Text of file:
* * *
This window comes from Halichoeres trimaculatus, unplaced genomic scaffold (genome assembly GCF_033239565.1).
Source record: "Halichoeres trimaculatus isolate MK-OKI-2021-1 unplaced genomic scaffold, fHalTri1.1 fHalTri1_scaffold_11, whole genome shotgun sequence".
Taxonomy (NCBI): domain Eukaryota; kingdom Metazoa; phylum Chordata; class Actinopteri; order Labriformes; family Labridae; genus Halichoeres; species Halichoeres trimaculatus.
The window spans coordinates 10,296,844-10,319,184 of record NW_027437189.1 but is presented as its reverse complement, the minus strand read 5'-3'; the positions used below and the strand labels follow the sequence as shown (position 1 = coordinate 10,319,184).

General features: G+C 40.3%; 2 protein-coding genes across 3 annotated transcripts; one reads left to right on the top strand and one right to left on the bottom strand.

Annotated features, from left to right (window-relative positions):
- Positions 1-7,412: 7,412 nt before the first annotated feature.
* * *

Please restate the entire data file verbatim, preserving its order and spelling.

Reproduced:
This window comes from Halichoeres trimaculatus, unplaced genomic scaffold (genome assembly GCF_033239565.1).
Source record: "Halichoeres trimaculatus isolate MK-OKI-2021-1 unplaced genomic scaffold, fHalTri1.1 fHalTri1_scaffold_11, whole genome shotgun sequence".
Taxonomy (NCBI): domain Eukaryota; kingdom Metazoa; phylum Chordata; class Actinopteri; order Labriformes; family Labridae; genus Halichoeres; species Halichoeres trimaculatus.
The window spans coordinates 10,296,844-10,319,184 of record NW_027437189.1 but is presented as its reverse complement, the minus strand read 5'-3'; the positions used below and the strand labels follow the sequence as shown (position 1 = coordinate 10,319,184).

General features: G+C 40.3%; 2 protein-coding genes across 3 annotated transcripts; one reads left to right on the top strand and one right to left on the bottom strand.

Annotated features, from left to right (window-relative positions):
- Positions 1-7,412: 7,412 nt before the first annotated feature.